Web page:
SYSTEMS ENGINEERING FUNCTIONS AND GUIDELINES 83 in at least two major development environments can be very valuable. Since not every program can have the best, it is important for government executives to assign the best to the most difficult problems. Programs that exhibit the highest levels of the risk factors described here, particularly high complexity, are good candidates for the best leadership team. Pre-Milestone A Mitigation For programs with high levels of external interface complexity and internal technical complexity, the government should seek the highest-aptitude, most- experienced people it can muster for the program manager and system engineer- ing manager roles going forward into the Pre-Milestone B phase, and it should keep these people in place through IOC whenever possible. Proven strength and the ability to minimize complexity and control changes after Milestone B through IOC in the face of unrelenting pressure both from inside the program team and from external users and sponsors, are important. External Interface Complexity One characteristic of very complex system developments during World War II and the early Cold War years was the simplicity and urgency of the needs and missions. Beating the Germans to the atomic bomb, the Russians to the Moon, penetrating the Iron Curtain, and so on, provided clear, urgent goals that galva- nized the sponsors of the complex systems and focused and empowered the gov- ernment and contractor teams. Such clear, driving missions, and the simple user interfaces that they required, allowed the program team to develop its concepts quickly and to keep the top-level requirements stable until IOC. In the post-Cold War era, the immediacy of the threats often seems less apparent, and programs often try to serve many missions and users with a single system, or system of systems. The interaction of multiple systems that were not designed together (e.g., military satellite communications [MILSATCOM], see Chapter 2), often termed âsystems of systems,â also can greatly increase the dif- ficulty of creating a stable requirements base for a new system. The concept of network-centric operations, in particular, can introduce external complexity. The complex processes necessary to coordinate these communities of interest seem to have hidden costs that can add many years to the development cycle and lead to substantial budget overruns. In addition, systems dependent on highly complex external interfaces can be far more difficult to operate after deployment. Pre-Milestone A Mitigation Systems engineering should treat the minimization of external interface complexity as a key driver in selecting concepts and architecture. Simplifying and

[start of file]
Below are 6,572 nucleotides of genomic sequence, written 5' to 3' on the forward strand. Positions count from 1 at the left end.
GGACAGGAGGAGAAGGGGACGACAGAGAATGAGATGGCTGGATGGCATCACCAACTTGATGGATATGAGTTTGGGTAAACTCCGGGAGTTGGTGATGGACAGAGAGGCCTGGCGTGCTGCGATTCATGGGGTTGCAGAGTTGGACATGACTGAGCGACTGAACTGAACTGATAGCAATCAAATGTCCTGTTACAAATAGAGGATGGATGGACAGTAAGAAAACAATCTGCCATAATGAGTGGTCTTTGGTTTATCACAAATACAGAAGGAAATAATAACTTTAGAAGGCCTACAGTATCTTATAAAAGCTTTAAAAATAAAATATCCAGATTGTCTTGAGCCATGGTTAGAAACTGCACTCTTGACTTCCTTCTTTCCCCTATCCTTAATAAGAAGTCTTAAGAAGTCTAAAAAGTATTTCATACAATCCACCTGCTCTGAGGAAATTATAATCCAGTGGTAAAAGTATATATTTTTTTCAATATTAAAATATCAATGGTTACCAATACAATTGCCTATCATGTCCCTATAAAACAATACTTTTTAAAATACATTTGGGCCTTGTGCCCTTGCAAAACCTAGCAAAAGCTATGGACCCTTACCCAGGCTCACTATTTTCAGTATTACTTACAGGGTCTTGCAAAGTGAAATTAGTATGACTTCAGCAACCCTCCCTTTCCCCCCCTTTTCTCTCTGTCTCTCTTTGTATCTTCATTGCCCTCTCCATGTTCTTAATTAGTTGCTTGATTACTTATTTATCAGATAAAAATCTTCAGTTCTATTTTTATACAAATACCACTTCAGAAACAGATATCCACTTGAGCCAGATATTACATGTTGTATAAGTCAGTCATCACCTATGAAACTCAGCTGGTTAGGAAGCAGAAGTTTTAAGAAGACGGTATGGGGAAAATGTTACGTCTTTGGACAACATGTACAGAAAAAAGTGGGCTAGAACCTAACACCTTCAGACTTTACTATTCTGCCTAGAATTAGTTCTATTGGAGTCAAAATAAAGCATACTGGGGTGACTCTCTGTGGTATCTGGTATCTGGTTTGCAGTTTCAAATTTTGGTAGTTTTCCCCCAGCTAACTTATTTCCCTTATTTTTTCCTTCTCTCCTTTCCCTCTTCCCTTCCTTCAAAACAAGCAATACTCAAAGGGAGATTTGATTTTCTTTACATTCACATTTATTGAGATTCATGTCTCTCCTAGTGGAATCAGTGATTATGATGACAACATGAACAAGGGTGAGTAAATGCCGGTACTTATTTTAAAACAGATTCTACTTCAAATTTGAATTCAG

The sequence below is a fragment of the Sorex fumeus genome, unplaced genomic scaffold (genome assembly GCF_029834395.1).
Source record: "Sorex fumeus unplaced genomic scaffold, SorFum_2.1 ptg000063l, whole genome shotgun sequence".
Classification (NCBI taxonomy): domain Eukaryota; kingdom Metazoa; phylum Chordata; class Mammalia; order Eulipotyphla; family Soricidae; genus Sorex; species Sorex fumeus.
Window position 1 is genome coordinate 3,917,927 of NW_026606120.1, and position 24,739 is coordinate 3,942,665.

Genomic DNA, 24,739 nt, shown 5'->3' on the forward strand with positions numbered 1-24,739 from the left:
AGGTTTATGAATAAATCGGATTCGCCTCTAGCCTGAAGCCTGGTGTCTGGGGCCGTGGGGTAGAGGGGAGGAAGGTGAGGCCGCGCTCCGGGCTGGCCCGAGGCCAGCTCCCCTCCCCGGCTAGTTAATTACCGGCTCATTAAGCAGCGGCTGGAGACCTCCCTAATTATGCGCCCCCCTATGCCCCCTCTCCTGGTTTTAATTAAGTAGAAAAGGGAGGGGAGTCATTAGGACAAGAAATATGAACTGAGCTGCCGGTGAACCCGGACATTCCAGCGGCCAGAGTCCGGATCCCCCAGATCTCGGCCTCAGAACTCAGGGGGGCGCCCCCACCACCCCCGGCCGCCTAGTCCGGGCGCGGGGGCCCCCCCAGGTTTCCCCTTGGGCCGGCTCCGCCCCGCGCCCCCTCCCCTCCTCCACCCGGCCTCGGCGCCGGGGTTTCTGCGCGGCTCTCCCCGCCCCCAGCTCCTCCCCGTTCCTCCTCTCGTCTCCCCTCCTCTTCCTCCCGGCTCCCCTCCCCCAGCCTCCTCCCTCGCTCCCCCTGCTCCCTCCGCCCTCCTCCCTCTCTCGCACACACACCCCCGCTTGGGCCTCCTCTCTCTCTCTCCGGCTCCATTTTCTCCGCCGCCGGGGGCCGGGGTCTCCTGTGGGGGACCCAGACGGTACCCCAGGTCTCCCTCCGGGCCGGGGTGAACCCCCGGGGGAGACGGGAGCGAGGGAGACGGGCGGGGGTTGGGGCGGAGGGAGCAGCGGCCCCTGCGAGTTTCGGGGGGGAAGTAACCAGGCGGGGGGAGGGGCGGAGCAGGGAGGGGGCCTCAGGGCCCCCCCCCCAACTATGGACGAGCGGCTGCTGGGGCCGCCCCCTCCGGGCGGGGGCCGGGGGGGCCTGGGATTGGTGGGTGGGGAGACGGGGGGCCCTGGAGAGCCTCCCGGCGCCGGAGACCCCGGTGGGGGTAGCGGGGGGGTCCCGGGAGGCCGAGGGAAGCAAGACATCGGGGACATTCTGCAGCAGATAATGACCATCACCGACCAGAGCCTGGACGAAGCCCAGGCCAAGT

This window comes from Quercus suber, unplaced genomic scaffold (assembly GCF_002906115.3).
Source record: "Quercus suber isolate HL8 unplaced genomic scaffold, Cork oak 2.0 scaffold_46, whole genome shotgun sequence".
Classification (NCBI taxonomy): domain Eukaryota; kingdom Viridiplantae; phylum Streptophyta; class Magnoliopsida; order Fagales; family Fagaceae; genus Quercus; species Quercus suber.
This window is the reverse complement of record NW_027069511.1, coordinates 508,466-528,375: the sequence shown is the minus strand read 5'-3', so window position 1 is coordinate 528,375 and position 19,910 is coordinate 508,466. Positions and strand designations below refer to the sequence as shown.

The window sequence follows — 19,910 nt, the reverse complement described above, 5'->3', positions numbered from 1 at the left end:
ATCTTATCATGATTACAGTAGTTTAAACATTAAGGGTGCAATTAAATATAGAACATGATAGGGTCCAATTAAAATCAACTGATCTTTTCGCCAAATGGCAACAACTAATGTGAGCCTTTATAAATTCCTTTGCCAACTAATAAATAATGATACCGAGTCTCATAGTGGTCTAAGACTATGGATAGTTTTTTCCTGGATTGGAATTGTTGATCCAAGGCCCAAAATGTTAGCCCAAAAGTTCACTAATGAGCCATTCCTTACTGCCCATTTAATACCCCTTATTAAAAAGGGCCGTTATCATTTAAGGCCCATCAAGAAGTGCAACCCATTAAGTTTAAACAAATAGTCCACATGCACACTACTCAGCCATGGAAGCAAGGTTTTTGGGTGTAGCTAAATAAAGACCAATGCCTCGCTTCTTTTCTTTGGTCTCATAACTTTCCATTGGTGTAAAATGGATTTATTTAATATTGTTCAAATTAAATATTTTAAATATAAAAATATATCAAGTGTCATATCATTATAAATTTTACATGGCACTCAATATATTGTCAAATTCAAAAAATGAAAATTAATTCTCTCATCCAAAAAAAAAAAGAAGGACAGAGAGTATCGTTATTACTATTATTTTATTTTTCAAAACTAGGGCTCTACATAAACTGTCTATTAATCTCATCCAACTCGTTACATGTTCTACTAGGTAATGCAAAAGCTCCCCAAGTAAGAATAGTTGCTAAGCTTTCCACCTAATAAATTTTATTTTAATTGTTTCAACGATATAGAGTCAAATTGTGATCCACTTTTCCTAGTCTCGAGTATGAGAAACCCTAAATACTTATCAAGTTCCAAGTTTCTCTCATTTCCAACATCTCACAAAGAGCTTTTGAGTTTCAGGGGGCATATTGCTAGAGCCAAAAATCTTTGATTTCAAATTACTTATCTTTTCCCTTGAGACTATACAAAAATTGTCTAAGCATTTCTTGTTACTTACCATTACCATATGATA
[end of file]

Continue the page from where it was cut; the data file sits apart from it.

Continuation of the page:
84 PRE-MILESTONE A AND EARLY-PHASE SYSTEMS ENGINEERING standardizing the ways that external users access the system and seeking to mini- mize the degree to which the systemâs capabilities must be tailored specifically for individual users can help. Program managers may also be able to minimize the pressure for pre-IOC changes from the external user community by striving to create a sense of time urgency to aid in stabilizing requirements. System Complexity The flexibility and capability enabled by advances in electronics technol- ogy and software provide systems designers with far more options than their p Â redecessors enjoyed 30 years ago. The downside is that these new capabili- ties can tempt designers into unnecessarily complex concepts and designs that impose a âcost of internal complexityâ similar to the external complexity costs described above. In particular, there can be a tendency to assign poorly-thought- out functions and options to the software. Often, late-arriving requirements are implemented in software because the perceived schedule risk of redesigning hardware is unacceptable. Pre-Milestone A Mitigation Systems engineering should treat complexity minimization as a key driver in selecting concepts and architecture. Architecture selection can have a powerful effect on controlling complexity. A proven approach to solving large, complex problems is to partition the problem into smaller pieces that can be addressed separately. Partitioning the system to create parts that can be separately developed and tested and that minimize the complexity of internal and external interfaces can be very important. Incomplete or Unstable Requirements at Milestone B It is not unusual for programs to proceed beyond Milestone A with unsettled KPPs and beyond Milestone B with unsettled top-level requirements. This can be a major schedule and cost driver, particularly after Milestone B. As the missions and user communities have become more complex, the government is finding it much more difficult to resolve competing views of system concepts and performance requirements. As a result, it is often tempting to go through the process of selecting the development contractor team before resolving these issues. The well-meaning goal is to get the contractor teamâs help in resolving these issues. The result, how- ever, is often that large development teams start without sufficient direction, and the contractor teams with their high âburn ratesâ waste time and money participat- ing in âwhat-ifâ requirements debates that do not converge quickly. Another driver of unstable requirements is funding instability. This phenom- enon, familiar to all, is a result of political processes, not systems engineering.